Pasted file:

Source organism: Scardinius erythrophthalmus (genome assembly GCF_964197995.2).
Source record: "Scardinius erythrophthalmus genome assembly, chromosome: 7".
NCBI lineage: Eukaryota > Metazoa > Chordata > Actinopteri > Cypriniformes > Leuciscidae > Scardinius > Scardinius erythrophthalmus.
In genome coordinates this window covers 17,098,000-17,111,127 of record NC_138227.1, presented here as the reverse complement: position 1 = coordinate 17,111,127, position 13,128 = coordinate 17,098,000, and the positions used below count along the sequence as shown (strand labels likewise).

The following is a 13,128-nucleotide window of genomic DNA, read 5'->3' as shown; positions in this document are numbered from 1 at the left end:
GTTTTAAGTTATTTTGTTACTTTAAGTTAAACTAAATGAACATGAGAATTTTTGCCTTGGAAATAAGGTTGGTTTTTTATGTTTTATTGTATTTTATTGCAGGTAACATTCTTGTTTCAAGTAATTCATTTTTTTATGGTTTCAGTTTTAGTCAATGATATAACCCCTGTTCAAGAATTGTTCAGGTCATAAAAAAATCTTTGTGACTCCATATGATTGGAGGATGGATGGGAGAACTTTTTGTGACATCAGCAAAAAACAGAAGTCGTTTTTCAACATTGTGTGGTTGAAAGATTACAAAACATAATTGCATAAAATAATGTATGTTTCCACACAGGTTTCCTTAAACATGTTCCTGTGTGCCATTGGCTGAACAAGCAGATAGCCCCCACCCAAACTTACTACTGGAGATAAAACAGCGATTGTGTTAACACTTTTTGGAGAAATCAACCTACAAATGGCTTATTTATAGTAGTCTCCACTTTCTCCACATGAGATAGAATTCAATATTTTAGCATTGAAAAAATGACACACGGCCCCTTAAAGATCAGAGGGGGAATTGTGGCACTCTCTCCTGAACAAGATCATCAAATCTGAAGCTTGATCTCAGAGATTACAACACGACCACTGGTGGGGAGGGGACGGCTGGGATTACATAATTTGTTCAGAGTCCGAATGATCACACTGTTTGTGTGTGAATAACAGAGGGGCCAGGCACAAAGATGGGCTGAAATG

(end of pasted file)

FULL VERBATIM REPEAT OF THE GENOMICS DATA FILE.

Source organism: Scardinius erythrophthalmus (genome assembly GCF_964197995.2).
Source record: "Scardinius erythrophthalmus genome assembly, chromosome: 7".
NCBI lineage: Eukaryota > Metazoa > Chordata > Actinopteri > Cypriniformes > Leuciscidae > Scardinius > Scardinius erythrophthalmus.
In genome coordinates this window covers 17,098,000-17,111,127 of record NC_138227.1, presented here as the reverse complement: position 1 = coordinate 17,111,127, position 13,128 = coordinate 17,098,000, and the positions used below count along the sequence as shown (strand labels likewise).

The following is a 13,128-nucleotide window of genomic DNA, read 5'->3' as shown; positions in this document are numbered from 1 at the left end:
GTTTTAAGTTATTTTGTTACTTTAAGTTAAACTAAATGAACATGAGAATTTTTGCCTTGGAAATAAGGTTGGTTTTTTATGTTTTATTGTATTTTATTGCAGGTAACATTCTTGTTTCAAGTAATTCATTTTTTTATGGTTTCAGTTTTAGTCAATGATATAACCCCTGTTCAAGAATTGTTCAGGTCATAAAAAAATCTTTGTGACTCCATATGATTGGAGGATGGATGGGAGAACTTTTTGTGACATCAGCAAAAAACAGAAGTCGTTTTTCAACATTGTGTGGTTGAAAGATTACAAAACATAATTGCATAAAATAATGTATGTTTCCACACAGGTTTCCTTAAACATGTTCCTGTGTGCCATTGGCTGAACAAGCAGATAGCCCCCACCCAAACTTACTACTGGAGATAAAACAGCGATTGTGTTAACACTTTTTGGAGAAATCAACCTACAAATGGCTTATTTATAGTAGTCTCCACTTTCTCCACATGAGATAGAATTCAATATTTTAGCATTGAAAAAATGACACACGGCCCCTTAAAGATCAGAGGGGGAATTGTGGCACTCTCTCCTGAACAAGATCATCAAATCTGAAGCTTGATCTCAGAGATTACAACACGACCACTGGTGGGGAGGGGACGGCTGGGATTACATAATTTGTTCAGAGTCCGAATGATCACACTGTTTGTGTGTGAATAACAGAGGGGCCAGGCACAAAGATGGGCTGAAATG